As I moved through the exhibition into the explorations of black, where black comes to dominate his palette and his thinking, I couldn’t help seeing them through the lens of Rothko, and Reinhardt. But it is only a useful comparison in so far as we get to see how completely different is Soulages’ relationship to painting and to the canvas. If, as I and others have argued, Rothko invites us to fall into his canvases of thickly layered paint, Soulages keeps us on the surface. The ribbons of flat against glossy black paint, the composition of different thicknesses, different viscosities, different panels of black moving in different directions across a diptych, even the veil of black paint dragged and scraped away to reveal blue in Peinture 222 x 137, 3 février 1990, keeps me occupied on the surface. In fact, these paintings actively discourage the contemplation that has me fall into my own self before a Rothko canvas, a falling I love and yearn to experience again and again.

All of this said, I need to go back and spend more time with the diptychs in which it appears as though the surface of thin black paint has been stripped away when wet with tape to reveal grey, brown, and white underneath. These huge canvases such as Peinture 222 x 222cm, 8 juin 2001 may represent a return to that vein of modernist love of painting in which the mystery of color is all that matters.

--Frances Guerin

(Images top-bottom:  Pierre Soulages personal photo courtesy of Centre Pompidou; Pierre Soulages, Goudron sur verre 45,5 x 76,5 cm, 1948, Tar on glass, Private collection, Archives Pierre Soulages, Paris (photo: rights reserved), © Adagp, Paris 2009; Pierre Soulages, Peinture 324 x 181 cm, 19 février 2009, Polyptych (4 panels of 81 x 181 cm, vertical), Acrylic on canvas, Private collection, Archives Pierre Soulages, Paris (photo: Georges Poncet), © Adagp, Paris 2009; Pierre Soulages, Peinture 260 x 202 cm, 19 juin 1963, Oil on canvas, Coll. Centre Pompidou, Musée National d’Art Moderne, Diffusion RMN, © Adagp, Paris 2009)



Posted by Frances Guerin on 11/9/09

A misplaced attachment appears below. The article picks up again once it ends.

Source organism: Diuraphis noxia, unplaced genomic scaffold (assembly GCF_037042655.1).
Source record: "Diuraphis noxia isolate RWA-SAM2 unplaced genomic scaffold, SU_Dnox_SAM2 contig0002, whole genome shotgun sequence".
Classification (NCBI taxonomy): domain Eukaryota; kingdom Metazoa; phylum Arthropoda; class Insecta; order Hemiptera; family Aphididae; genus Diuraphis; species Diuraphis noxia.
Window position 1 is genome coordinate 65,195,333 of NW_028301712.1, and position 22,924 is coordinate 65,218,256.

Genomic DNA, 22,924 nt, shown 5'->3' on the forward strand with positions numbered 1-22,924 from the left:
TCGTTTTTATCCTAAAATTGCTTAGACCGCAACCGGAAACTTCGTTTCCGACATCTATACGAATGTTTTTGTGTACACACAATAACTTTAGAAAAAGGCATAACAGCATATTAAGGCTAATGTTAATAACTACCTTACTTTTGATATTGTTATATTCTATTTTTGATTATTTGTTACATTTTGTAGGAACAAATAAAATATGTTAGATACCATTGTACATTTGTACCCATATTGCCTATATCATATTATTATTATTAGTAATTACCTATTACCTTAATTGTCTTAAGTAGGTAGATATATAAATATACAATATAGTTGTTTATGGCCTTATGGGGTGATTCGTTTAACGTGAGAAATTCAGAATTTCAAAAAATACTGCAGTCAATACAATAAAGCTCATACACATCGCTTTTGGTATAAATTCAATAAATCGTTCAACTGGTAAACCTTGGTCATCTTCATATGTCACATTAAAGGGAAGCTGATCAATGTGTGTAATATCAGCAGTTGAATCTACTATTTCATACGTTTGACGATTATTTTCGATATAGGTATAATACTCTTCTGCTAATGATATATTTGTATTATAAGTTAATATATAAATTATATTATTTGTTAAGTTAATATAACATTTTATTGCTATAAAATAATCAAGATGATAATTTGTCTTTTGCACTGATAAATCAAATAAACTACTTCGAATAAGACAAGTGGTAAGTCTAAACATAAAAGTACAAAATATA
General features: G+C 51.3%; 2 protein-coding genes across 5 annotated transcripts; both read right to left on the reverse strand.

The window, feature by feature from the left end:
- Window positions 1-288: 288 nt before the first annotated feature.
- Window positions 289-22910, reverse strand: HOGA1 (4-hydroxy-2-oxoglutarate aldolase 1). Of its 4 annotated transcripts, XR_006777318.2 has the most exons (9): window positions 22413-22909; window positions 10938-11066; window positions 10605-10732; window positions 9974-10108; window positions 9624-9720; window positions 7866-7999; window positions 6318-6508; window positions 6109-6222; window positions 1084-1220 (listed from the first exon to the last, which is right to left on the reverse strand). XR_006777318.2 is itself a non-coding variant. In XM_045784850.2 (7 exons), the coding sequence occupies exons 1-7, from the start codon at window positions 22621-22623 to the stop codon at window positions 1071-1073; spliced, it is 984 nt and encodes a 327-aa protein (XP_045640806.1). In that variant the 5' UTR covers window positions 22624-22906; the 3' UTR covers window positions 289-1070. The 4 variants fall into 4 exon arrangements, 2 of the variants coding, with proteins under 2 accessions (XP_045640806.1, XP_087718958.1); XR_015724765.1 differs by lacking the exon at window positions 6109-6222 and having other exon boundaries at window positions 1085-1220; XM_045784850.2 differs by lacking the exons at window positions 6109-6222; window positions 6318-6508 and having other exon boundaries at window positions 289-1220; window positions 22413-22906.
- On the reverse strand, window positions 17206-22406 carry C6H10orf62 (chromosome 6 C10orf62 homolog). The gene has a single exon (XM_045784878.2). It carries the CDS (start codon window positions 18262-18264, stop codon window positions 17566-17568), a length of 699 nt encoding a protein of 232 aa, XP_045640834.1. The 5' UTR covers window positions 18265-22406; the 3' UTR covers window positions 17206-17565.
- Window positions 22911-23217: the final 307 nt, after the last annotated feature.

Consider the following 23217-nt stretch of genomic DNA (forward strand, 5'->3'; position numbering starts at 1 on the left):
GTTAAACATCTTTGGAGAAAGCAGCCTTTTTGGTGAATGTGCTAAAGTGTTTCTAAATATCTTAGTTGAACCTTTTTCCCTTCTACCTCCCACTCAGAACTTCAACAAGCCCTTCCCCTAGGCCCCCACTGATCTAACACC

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I enjoyed reading Frances Guerin's reactions to the Pompidou retrospective, and the remark that Soulages is the most Amercian of all french painters,and share too the author's admiration for Rothko's work, but insist on not erroneously searching for corresponding resonances between the two artists' canvases, as (correctly pointed out) the very surface of Soulages' paintings is paramount; any 'depth' encountered is in his play of light redirected back off the pigment to the viewer, in that 'space between' he has often talked about. Any emotional interaction is fed by that distance created not by paint but by light. If Rothko succeeded in creating pulsing, breathing membranes of paintings, then Soulages has worked - with the tools of the building-site but the exquisite precision of a plastic surgeon - on the skin. I've studied Soulages for a number of years and acknowledge the strength of his convictions in focussing on l"outrenoire" since 1979, and the evidence that such a pursuit does not lead to any sort of artistic or conceptual 'impasse' but continues to fascinate; he is mining a rich vein ! To resume his life's work (and the Pompidou show is far from exhaustive, but one would need enormous spaces! I have just also visited the retrospective of his work on paper, at the MAM Strasbourg)as him being the painter of black - as everyone is prone to do - is understanding short of the mark. The large final room at the Beaubourg resonates with a multitude of vibrations from the big suspended 'polyptychs' and it is a marvel; light is the subject (though a big criticism l reserve is that most works are under artificial, therefore static, lighting) and we are in a completely different sphere to when we walk(ed) into the main room of Rothko's retrospective at the Tate Modern last winter. We are faced with presences, both physical and metaphysical, but what emmanates is different, this is another language at work, another form of expression, and there is nothing dark about it. As...